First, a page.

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An Ivy League education from a childhood bedroom


By Beth Jarvie, Princeton University

3 minute read

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Social media outlets have been flooded recently with senior portraits from the past. These images serve to acknowledge and support all the graduating students who have had their dreams of donning cap and gown and striding across a stage to receive their hard-earned diplomas broken by a global viral pandemic. However heartbreaking, it seems a small sacrifice in the face of the devastation caused by COVID-19. Thankfully seniors will still be able to remotely complete their courses and earn their degrees, albeit without spring break vacations, proms, lawn parties, or commencement ceremonies.

Kevin Hou is one of those seniors. A computer science major who is earning a Certificate in Entrepreneurship through the Keller Center, Kevin finds himself like so many other students today, finishing up his Princeton experience from home, quarantined with his family.

“I never thought I would be completing senior year from the confines of my childhood bedroom, complete with a 5’ height measuring stick, teddy bears, and trucks lining the walls. Helping around the house, having family dinners every night, and trying to teach my younger sister exponential regressions for her 8th-grade math paint a much different senior spring than I anticipated. I have struggled to maintain focus in class and collaboration has become a frustrating ritual as Comcast seems to struggle with five parallel Zoom calls in one household. My post-graduation plans at Airbnb have been pushed out over a year, and global uncertainty has my family in a state of stress that nobody could have anticipated.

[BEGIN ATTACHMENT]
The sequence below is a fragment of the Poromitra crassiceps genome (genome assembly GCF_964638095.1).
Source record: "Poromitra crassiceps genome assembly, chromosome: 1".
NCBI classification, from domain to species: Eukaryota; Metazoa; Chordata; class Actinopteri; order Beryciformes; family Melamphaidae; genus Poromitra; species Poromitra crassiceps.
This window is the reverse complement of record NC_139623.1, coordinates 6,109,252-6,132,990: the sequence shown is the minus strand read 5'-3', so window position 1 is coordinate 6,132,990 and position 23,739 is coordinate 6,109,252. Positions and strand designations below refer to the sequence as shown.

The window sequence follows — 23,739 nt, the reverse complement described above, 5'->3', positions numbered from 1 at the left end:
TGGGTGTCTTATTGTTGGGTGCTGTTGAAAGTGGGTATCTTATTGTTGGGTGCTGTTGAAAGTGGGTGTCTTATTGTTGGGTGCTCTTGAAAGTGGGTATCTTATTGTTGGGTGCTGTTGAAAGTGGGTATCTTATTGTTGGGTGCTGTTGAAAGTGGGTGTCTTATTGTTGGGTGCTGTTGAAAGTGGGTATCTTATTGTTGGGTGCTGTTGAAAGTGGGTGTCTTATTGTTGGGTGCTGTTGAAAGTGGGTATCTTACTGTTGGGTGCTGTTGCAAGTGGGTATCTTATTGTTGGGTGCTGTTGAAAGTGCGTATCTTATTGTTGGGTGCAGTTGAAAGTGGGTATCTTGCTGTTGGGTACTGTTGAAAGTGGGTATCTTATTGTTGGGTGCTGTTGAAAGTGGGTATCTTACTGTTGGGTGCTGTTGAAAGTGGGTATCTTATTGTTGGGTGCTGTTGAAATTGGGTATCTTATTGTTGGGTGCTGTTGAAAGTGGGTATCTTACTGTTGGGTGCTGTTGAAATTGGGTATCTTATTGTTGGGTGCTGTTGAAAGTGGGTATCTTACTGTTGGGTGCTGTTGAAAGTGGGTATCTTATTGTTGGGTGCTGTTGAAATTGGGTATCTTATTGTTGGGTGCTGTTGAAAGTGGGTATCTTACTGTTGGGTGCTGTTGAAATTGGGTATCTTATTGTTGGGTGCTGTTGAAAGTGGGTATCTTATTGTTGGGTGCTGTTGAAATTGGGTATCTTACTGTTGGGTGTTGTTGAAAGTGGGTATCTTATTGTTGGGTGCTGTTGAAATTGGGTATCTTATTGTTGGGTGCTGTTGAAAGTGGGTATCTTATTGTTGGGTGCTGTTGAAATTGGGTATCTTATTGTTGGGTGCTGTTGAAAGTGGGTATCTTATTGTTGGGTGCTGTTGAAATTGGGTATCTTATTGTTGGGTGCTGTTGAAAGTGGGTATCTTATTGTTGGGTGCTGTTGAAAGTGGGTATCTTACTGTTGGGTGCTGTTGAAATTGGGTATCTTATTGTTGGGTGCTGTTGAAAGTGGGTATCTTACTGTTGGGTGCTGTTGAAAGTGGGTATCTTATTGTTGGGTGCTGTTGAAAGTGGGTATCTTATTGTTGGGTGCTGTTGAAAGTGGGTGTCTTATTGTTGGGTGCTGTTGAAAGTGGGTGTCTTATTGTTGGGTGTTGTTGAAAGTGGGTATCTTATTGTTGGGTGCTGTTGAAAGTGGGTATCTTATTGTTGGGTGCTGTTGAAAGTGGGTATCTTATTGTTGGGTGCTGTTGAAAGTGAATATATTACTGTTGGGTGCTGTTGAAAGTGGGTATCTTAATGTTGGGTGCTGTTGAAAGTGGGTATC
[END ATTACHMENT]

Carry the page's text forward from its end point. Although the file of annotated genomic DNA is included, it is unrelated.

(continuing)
That being said, the quality time we have shared as a family watching new TV shows, playing board games, and going on walks has added a silver lining to this all. I’ve been using my newfound free time to work on starting my own business, and I’ve been able to touch base with old friends. I know I’m one of the lucky ones, I’m able to be home with my family where spotty internet and limited grocery runs are our biggest concerns. It is certainly not the same as being on campus, but it works.

Virtual graduation this year won’t be the same, and the sullen reality of being indoors for the foreseeable future is a grim and difficult prospect to comprehend. With the magic of campus stripped away, I can only hope that the Great Class of 2020 can find purpose in our 3.75 years as Princeton students, coming back at future reunions in full strength, forever devoted to reclaiming those last, infinitely precious two months of our Princeton careers.”

We know that commencement is more than just crossing a stage, and maybe by completing this final semester during such a tumultuous time in history, valuable lessons will be learned, and maybe the class of 2020 will be better for it. Maybe.

Stay strong tigers.